Contractors to be quizzed on diversity practices

Companies bidding for government contracts would have to prove their commitment to a diverse workforce under new proposals to tackle unemployment among ethnic minorities.

The plans, put forward by a committee including seven government ministers, are being piloted in three sectors with a view to rolling them out across the country at a later date.

The aim is to tackle the high levels of unemployment among ethnic minorities, which official figures show is 15 per cent lower than among the general UK population.

Firms bidding for public service contracts would have to show how many people from black and ethnic minorities they employed, and this would be compared with the local population as part of the tendering process.

The idea provoked immediate alarm among business leaders, despite claims by government officials that they were subject to consultation with industry and unions.

“The way to address high unemployment in some ethnic communities is not race quotas but by equipping workers with the skills businesses need,” warned Sally Low, director of policy at the British Chamber of Commerce (BCC).

She added: “Firms will not welcome more bureaucracy to wade through in the process of tendering for public contracts where it is already very difficult, particularly for smaller businesses, to break through and get government work.

“These proposals could lead to a situation where firms able to offer a competitive service are dissuaded from pitching for government work.”

Iqbal Wahhab, the chairman of the ethnic minority advisory group and a member of the cross-governmental committee that came up with the idea, defended the proposals, insisting they did not mean the introduction of ethnic quotas in tendering.

But he warned that the rate at which unemployment was rising among ethnic minorities meant it would take 100 years to reach the national average. “We shouldn’t have to be in this situation in the first place,” he told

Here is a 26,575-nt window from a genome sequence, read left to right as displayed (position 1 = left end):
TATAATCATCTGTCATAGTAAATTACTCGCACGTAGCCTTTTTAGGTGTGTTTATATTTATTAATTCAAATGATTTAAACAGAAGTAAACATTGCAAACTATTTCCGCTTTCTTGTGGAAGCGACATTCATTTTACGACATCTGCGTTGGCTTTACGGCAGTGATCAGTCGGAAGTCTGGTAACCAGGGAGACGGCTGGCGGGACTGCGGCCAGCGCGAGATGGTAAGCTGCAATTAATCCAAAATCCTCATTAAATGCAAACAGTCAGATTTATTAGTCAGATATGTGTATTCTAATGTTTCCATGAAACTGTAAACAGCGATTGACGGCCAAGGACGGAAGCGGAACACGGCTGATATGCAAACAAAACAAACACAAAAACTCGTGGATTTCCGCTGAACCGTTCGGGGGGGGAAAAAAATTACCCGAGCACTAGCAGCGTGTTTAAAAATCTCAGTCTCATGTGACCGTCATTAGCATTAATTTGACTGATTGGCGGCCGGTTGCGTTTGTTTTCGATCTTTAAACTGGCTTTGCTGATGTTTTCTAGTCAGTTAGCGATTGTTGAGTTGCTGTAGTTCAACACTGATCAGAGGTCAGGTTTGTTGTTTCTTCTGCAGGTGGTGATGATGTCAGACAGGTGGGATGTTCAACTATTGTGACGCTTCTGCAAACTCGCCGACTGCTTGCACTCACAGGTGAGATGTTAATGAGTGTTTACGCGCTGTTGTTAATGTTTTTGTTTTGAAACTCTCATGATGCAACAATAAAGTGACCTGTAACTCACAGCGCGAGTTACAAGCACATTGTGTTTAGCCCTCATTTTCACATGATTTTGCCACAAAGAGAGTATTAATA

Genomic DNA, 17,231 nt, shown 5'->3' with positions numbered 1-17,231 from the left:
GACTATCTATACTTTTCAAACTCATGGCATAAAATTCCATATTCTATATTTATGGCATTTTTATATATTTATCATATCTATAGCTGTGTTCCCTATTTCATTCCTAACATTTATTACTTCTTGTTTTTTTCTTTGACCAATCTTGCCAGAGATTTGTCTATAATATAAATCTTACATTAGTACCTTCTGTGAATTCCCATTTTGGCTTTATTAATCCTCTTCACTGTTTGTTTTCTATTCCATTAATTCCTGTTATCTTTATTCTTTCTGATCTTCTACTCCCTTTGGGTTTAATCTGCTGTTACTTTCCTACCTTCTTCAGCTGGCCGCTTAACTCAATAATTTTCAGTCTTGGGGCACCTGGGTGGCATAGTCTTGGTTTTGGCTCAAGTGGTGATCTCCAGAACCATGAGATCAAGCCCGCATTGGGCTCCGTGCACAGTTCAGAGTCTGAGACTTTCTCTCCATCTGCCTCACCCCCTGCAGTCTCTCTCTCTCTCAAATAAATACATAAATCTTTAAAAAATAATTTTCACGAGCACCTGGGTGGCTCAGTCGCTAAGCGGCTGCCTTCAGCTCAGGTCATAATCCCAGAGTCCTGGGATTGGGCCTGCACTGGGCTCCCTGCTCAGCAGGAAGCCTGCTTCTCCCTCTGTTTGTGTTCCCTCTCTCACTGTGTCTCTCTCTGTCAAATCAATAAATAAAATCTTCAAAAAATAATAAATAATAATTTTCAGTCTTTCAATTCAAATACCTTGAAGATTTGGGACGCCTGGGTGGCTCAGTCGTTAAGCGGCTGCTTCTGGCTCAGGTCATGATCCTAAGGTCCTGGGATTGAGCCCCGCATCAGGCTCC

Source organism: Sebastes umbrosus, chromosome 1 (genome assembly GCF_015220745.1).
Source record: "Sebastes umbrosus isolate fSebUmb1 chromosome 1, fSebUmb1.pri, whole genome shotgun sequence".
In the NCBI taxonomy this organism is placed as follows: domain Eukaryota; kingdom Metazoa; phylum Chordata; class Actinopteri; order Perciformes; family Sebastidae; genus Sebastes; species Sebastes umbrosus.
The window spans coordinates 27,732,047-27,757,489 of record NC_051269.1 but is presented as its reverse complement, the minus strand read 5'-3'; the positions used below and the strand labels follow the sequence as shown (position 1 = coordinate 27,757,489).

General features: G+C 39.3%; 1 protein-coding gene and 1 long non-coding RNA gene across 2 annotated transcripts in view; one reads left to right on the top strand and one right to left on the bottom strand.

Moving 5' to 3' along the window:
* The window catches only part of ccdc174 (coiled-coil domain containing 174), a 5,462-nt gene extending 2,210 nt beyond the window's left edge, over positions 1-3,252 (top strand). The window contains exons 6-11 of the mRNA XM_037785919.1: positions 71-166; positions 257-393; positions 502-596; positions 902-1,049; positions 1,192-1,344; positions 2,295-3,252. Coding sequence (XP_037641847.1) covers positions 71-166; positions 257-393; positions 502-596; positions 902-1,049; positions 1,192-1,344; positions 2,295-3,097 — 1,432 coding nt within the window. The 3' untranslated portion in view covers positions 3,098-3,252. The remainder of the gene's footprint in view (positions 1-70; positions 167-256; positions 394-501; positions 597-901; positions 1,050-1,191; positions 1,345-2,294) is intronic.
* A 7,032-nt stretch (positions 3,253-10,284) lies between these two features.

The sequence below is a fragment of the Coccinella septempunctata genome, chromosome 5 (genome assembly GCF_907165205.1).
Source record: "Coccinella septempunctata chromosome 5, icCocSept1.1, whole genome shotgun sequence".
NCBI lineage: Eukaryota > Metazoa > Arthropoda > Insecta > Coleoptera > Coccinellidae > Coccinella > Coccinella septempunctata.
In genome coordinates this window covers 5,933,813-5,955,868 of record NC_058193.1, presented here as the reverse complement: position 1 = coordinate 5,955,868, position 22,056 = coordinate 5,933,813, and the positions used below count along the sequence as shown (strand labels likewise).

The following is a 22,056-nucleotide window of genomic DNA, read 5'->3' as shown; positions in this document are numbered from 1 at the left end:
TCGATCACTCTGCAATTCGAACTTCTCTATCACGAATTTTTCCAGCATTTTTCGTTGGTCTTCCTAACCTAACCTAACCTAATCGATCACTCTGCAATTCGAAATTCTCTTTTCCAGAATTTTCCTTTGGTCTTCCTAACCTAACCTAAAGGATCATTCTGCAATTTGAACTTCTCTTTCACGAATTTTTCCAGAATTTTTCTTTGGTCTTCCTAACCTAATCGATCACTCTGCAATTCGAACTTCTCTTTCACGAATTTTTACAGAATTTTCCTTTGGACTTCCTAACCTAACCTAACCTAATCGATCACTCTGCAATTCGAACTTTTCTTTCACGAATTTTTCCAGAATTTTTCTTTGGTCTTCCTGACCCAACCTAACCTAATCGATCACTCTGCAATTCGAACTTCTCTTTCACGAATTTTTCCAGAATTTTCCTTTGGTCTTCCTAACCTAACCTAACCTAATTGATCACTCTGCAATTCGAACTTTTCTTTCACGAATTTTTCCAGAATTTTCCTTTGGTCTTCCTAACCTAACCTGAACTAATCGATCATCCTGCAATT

Calling on bidding firms to explain their diversity policies was a “powerful mechanism”, although he stressed the pilot schemes – with Job Centre Plus, the Identity and Passport Agency and the Department for Education and Skills – were merely “exploratory”.

Mr Wahhab also made clear that it would be “crazy” to proceed with the plans without the support of business, saying: “We have to keep an open mind and have to do it with consensus – you cannot force business, and we do not want to go down that route.”

Today’s proposals were only one of a series of ideas to boost employment among ethnic minorities, of which the government’s pledge to abolish child poverty was a key part, the businessman said.

He also made clear the government was not proposing a return to contract compliance, where Labour local authorities in the early 1980s refused to give contracts to ideologically suspect firms, such as those that traded with apartheid South Africa.

This practice was scrapped under the Conservative government, which insisted contracts for local government should only be awarded on the basis of commercial matters. These did not include employment matters, a firm’s industrial record or its political affiliations.